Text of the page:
I wouldn’t want to make light of a young person’s self-identity, of course. There are many young people who do have genuine mental health concerns, and some are still without a diagnosis. However, there is still a line to be trod between total acceptance and total rejection.

I have other young people in my groups who, along with parents, carers and doctors, are working on mental health issues and have asked me to support those efforts. I am all for this!

So, here’s a few things you can do:

  1. Get educated. Learn about conditions and treatments. Find out about the diagnosis procedures and the nuances of what is done in support.
  2. Get connected. Find out what mental health facilities are available in your area, especially for young people. This goes beyond the NHS and will often include support forums and charities.
  3. Get compassionate. Always start with grace and mercy. Don’t immediately judge or write off a young person’s self-identity, but talk with them, ask questions, and work on it with them healthily and compassionately.
  4. Get supportive. Young people with additional needs and mental health conditions often have a ‘one sheet’ created by doctors, teachers and social workers. This single page gives information about that particular person, what their triggers are, and how to help them. Ask them to see it and be a part of their growth and management.
  5. Get honest. Don’t try to be a doctor. Always follow medical advice, and always refer young people to professionals. Strongly suggest seeing their GP, and even offer to go with them. This step can actually be a huge fear obstacle to overcome, especially with some mental health conditions, so be understanding. However, do be firm, challenging, and help them get the help they need.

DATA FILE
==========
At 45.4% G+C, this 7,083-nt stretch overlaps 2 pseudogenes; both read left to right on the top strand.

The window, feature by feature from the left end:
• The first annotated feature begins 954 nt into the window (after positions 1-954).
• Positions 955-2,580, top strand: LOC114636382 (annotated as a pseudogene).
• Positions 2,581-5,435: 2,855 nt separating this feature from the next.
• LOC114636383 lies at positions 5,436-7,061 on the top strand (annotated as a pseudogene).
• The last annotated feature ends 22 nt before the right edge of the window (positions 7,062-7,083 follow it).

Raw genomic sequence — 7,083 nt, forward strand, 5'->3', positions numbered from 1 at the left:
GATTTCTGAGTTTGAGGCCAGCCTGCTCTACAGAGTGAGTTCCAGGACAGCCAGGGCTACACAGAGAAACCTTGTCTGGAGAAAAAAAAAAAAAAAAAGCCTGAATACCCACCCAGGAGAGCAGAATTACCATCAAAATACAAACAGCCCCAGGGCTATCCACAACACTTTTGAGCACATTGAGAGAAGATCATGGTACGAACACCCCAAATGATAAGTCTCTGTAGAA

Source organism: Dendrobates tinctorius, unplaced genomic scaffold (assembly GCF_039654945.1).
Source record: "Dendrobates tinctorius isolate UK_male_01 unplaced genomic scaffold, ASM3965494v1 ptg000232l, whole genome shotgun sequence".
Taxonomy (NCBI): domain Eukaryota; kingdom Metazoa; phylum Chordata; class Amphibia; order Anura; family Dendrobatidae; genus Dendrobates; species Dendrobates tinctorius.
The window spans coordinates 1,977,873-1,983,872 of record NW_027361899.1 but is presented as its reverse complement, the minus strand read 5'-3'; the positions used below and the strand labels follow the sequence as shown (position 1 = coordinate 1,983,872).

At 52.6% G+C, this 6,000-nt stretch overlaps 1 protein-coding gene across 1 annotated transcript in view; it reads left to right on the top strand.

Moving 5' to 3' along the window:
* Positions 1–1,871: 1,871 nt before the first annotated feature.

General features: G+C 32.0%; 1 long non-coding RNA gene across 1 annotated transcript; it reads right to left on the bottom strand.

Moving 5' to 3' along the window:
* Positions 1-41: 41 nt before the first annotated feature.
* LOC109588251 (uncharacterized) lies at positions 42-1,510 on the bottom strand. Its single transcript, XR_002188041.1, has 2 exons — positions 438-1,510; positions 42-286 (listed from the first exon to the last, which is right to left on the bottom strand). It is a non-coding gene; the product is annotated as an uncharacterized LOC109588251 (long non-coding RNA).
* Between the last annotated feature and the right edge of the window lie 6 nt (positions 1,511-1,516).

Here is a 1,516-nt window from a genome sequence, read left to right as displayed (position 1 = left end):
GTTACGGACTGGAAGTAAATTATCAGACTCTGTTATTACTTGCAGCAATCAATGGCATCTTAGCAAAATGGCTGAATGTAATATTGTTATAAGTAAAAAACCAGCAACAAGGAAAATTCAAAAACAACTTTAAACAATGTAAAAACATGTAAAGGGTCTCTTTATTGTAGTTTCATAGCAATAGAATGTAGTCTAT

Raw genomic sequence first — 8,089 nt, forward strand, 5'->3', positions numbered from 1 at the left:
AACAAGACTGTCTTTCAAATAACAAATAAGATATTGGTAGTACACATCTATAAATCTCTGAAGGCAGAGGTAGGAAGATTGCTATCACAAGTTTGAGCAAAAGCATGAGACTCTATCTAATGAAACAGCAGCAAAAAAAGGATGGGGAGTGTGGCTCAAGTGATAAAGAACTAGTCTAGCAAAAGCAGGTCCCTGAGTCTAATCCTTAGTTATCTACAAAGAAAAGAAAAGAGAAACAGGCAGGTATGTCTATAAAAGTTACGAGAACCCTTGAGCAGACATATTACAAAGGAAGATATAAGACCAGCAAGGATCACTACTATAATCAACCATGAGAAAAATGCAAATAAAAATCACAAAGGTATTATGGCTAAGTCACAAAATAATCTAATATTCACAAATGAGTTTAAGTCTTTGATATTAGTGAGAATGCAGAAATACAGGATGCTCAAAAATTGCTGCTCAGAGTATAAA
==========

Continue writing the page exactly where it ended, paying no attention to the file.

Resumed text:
6. Get talking. Make mental health a regular topic of discussion with your young people, and work hard at removing taboos. Bring into it the need to medical support, and the dangers of self diagnosis. Do it well, and self diagnosis won’t need to be a thing.
  7. Get praying. Need I say more? 🙂


Photo by rawpixel on Unsplash

Living with insomnia as a youth worker

For as long as I can remember I have struggled with sleep.

Most nights I’ll drift off nice and easily, but then I’ll wake up at the smallest sound, and usually I’ll be wide awake by about 3am, only to have my tiredness return by 7am. This is always fun.

When I’m asleep I grumble, mutter, and grind my teeth. Sometimes I tell full-blown stories. In fact, this was one of the first things that my wife discovered just after we got married. One time, while fully asleep, I opened my eyes, leaned up on my pillow, looked at my wife and said to her:

“Harry Potter… He’s an angel… and he’s got these wings… and he flies around… but he gets really really tired about every fifteen minutes.”

With that I dropped back onto my pillow, but my wife was laughing so hard that she woke me up!

I average about four hours of sleep per night, but that’s not consistent. Some nights I’ll get two hours and some nights I’ll get ten. In fact there really is nothing consistent about my insomnia.